The Royal Hampshire Regiment Museum in Winchester holds the WWI War Diaries for the regiment
If one of your ancestors served with the Royal Hampshire Regiment during World War I, you may be interested that you could discover more about their experiences on the battle field by examining the war diaries of the unit they served with.
Access to the archive is on an appointment only basis and you may be charged a small fee for that access. If you can’t get to Winchester then the museum has a research facility, although it cannot research an individuals service record. There is a fee for this excellent research service.
The archive is held at Serles House in Winchester which also houses the museum and memorial garden for the Royal Hampshire Regiment.
You may also be interested in Operation War Diary a Citizen History project
Operation War Diary is a Citizen Historian project that all of us with ancestors who served in WWI could get involved with and really make a difference
We have all been moved by this years Remembrance Day, so many people have been posting on social media networks, pictures of their family members who served in WWI.
Project Operation War Diary seems a good way to make sure our engagement isn’t fleeting and that by showing that if we each do a little, we can all achieve such a lot.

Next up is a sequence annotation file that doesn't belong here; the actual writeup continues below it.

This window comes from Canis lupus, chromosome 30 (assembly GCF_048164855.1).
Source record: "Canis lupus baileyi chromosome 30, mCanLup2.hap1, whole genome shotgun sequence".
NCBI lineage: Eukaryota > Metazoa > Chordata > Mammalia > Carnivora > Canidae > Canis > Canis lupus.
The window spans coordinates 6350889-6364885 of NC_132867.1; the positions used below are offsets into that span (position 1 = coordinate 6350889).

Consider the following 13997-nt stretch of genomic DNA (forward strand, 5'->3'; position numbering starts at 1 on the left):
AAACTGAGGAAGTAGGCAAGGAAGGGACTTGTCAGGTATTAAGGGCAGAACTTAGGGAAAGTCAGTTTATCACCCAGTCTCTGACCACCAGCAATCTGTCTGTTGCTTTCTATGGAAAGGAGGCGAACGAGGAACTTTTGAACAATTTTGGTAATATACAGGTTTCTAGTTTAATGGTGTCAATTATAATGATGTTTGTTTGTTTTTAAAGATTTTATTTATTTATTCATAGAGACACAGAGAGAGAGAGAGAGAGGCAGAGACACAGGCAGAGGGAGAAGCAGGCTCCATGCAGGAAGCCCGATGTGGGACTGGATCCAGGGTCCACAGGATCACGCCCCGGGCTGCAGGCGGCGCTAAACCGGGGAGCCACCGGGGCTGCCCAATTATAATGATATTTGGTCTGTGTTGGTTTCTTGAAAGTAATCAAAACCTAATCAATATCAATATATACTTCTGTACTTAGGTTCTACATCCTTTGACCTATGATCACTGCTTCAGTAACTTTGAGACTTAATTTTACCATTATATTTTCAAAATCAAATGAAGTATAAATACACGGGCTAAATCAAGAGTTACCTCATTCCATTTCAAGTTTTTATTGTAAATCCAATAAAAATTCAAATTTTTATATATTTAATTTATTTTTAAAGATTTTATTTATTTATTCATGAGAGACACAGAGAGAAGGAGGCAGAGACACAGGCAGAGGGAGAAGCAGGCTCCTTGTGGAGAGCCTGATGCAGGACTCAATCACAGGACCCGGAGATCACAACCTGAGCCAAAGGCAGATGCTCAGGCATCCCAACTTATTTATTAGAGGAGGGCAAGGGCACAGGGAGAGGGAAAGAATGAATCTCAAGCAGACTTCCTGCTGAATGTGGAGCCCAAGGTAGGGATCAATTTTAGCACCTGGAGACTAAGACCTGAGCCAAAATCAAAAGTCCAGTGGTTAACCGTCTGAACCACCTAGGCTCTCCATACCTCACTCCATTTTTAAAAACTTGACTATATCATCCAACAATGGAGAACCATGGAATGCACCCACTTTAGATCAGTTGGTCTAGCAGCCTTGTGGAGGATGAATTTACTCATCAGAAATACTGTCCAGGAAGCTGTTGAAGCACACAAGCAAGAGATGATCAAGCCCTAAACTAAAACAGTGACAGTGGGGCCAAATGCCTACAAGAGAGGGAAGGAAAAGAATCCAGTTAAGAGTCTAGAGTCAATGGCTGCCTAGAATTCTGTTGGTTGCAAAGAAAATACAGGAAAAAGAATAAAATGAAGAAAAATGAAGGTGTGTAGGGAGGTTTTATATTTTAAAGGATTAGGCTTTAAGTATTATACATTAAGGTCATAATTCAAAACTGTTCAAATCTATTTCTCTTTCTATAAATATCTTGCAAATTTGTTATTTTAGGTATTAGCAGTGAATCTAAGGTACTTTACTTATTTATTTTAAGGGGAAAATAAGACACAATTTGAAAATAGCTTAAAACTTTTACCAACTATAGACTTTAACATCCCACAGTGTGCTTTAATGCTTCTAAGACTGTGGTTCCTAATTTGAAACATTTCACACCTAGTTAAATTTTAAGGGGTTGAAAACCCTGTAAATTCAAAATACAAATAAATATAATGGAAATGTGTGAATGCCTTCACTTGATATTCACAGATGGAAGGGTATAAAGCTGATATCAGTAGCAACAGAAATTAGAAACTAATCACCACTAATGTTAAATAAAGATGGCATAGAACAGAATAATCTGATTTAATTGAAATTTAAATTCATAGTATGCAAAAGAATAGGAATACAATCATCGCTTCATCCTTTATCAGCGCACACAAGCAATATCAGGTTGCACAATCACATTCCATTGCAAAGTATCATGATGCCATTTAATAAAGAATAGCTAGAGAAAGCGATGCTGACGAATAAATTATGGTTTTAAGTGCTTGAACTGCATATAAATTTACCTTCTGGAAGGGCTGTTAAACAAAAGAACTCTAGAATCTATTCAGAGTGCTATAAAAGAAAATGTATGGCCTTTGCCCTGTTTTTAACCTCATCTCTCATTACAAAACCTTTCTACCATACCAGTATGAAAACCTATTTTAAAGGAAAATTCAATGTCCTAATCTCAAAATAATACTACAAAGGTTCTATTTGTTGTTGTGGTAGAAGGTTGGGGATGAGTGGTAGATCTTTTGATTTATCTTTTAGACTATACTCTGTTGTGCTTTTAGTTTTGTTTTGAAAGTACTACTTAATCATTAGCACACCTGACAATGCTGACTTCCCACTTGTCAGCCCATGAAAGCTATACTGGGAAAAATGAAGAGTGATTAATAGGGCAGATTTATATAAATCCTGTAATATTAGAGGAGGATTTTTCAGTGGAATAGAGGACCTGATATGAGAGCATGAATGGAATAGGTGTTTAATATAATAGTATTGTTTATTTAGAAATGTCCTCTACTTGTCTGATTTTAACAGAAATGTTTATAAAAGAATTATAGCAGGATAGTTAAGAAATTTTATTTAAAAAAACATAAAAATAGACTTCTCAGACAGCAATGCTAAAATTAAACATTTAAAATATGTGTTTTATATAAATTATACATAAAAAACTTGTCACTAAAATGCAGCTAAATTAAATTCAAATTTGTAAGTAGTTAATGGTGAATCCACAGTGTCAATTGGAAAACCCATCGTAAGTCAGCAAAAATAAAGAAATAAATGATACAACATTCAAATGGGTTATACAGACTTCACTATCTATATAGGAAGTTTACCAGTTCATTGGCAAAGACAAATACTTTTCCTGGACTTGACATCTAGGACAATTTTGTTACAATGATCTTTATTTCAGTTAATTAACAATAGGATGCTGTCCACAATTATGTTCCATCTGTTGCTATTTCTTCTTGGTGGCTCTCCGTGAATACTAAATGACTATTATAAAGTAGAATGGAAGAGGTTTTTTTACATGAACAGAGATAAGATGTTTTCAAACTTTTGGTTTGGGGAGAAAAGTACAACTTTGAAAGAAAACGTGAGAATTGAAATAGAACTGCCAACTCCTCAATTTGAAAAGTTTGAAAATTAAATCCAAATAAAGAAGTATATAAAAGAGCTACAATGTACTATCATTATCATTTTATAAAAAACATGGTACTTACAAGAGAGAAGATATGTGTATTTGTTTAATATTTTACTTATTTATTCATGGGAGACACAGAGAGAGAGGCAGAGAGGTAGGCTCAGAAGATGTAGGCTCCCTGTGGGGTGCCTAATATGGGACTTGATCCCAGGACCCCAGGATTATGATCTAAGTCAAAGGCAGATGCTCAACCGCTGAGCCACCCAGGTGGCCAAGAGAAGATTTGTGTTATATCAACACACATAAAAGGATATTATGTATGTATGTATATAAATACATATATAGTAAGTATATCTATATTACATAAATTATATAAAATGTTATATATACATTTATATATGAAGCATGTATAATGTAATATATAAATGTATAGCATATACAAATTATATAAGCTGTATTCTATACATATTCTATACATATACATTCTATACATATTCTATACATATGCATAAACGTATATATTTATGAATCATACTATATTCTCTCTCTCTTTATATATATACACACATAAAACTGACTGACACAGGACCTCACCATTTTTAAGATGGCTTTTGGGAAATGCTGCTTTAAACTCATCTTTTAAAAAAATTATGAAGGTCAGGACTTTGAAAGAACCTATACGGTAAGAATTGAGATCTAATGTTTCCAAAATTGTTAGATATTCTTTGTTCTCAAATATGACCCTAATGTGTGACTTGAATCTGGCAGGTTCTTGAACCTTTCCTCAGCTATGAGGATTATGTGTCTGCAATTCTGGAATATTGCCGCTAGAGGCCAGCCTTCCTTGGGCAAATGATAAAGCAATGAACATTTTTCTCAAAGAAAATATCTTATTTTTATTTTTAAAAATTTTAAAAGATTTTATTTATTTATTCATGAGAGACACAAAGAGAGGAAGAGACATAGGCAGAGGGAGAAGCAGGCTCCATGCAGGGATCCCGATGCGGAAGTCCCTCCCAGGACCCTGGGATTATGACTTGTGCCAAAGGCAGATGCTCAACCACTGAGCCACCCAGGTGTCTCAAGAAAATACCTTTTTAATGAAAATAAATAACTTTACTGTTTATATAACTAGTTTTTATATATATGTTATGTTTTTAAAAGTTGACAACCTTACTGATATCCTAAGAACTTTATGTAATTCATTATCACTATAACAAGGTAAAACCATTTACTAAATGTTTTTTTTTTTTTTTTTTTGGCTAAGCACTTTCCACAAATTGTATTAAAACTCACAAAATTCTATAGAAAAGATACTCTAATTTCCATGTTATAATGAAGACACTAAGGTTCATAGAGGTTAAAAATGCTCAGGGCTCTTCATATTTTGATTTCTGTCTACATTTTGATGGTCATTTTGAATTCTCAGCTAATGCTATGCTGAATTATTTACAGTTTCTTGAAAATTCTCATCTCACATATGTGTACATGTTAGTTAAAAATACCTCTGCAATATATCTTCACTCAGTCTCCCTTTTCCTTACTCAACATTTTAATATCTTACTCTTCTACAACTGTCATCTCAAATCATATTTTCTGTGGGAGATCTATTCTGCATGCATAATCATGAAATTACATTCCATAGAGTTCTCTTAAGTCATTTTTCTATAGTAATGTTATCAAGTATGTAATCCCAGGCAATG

The war diaries of the British Army serving on the Western Front are being released from the National Archive and with the expertise of the Imperial War Museum a Citizen Historian Project has been instigated to classify each page of the diaries to reveal new data and connections.
With careful interpretation, the diaries can help the family historian begin to piece together the story of an ancestors war experience.
Anyhow, take a look at Operation War Diary and become a Citizen Historian for the World War I centenary. You can choose a diary to work with, a tutorial gets you started and you can do as much or as little as you want. Citizen Historian projects are a great way of cracking through large amounts of data that otherwise would be left in the archives.
Once the job is done the diaries will be free to look at through the National Archive and can be downloaded for a small fee.